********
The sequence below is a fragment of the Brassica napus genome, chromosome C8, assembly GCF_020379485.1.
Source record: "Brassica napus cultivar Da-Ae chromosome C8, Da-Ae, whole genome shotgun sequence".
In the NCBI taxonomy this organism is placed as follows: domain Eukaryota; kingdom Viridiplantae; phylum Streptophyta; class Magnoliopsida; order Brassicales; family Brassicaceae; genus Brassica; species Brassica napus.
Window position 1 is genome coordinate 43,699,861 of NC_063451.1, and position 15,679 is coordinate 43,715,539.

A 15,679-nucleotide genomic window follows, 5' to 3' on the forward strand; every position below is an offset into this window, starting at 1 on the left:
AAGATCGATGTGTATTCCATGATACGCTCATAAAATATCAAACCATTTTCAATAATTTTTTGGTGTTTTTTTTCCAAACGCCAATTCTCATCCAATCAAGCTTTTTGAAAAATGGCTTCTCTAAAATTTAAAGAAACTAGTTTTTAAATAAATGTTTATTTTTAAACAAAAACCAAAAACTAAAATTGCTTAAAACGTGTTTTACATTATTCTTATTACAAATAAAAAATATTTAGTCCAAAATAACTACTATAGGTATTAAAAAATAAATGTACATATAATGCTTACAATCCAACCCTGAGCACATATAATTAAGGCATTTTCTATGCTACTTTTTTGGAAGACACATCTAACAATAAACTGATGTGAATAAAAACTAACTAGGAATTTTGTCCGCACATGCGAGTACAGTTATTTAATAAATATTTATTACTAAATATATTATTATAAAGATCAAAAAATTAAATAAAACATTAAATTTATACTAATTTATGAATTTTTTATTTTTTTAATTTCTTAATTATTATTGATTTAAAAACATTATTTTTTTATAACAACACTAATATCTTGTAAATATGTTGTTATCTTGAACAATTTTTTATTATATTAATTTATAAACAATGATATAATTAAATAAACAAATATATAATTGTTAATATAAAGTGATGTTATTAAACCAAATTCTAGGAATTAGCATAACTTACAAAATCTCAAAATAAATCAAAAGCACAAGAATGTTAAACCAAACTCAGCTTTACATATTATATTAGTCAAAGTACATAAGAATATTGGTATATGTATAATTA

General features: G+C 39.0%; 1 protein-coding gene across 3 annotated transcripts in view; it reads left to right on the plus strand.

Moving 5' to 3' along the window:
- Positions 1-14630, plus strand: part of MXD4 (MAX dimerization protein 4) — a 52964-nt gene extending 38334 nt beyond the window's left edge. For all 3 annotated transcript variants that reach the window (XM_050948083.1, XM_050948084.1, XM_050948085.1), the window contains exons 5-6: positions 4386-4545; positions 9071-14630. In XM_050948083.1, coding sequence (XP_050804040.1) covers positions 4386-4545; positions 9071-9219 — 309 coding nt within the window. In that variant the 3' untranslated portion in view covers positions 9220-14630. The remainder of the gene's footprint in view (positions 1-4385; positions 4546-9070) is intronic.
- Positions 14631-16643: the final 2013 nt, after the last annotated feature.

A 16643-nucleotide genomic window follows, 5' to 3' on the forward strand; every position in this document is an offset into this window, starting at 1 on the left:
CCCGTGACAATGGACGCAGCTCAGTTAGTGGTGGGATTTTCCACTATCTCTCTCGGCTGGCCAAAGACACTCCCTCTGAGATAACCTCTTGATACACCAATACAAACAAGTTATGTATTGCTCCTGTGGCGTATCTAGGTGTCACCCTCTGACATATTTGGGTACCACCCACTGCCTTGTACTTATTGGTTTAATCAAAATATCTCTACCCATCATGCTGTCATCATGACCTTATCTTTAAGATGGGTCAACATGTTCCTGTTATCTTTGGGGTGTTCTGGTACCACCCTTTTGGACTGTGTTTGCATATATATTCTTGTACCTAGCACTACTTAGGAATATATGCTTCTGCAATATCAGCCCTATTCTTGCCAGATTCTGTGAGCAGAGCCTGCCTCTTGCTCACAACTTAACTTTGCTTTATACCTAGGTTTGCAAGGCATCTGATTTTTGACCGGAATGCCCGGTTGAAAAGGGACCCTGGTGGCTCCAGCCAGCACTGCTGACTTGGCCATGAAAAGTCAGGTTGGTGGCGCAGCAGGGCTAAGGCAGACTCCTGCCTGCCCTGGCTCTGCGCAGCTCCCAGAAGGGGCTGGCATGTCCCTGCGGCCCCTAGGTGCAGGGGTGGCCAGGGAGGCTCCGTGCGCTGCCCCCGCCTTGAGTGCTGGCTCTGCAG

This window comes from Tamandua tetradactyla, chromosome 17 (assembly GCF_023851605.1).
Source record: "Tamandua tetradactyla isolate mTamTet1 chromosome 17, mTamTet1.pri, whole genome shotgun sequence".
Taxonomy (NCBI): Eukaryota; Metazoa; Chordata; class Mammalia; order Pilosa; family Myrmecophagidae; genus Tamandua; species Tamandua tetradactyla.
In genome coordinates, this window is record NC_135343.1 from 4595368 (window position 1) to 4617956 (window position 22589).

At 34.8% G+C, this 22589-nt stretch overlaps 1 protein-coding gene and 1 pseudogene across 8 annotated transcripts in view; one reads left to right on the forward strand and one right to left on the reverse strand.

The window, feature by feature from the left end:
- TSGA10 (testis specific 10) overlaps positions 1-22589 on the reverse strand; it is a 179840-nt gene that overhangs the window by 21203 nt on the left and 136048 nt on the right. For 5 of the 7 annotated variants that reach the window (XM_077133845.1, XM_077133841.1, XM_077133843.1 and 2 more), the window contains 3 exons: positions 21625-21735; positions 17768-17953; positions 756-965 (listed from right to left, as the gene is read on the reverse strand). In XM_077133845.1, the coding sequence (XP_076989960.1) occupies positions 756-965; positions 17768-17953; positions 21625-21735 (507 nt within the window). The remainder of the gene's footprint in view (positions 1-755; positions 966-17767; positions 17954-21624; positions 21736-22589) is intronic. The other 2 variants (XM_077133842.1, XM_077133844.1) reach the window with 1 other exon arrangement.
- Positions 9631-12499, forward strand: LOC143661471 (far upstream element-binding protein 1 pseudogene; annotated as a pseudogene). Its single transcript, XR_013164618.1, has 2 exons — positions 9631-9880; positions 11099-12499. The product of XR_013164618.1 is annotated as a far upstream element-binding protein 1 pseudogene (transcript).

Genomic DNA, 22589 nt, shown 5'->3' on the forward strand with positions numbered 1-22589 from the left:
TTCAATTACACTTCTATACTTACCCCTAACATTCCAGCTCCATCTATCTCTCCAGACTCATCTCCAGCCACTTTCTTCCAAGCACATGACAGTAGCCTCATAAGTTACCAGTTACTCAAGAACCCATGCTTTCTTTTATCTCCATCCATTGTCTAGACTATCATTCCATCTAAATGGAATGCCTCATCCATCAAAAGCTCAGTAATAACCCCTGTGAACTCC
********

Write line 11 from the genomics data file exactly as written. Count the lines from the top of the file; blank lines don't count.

A 16643-nucleotide genomic window follows, 5' to 3' on the forward strand; every position in this document is an offset into this window, starting at 1 on the left: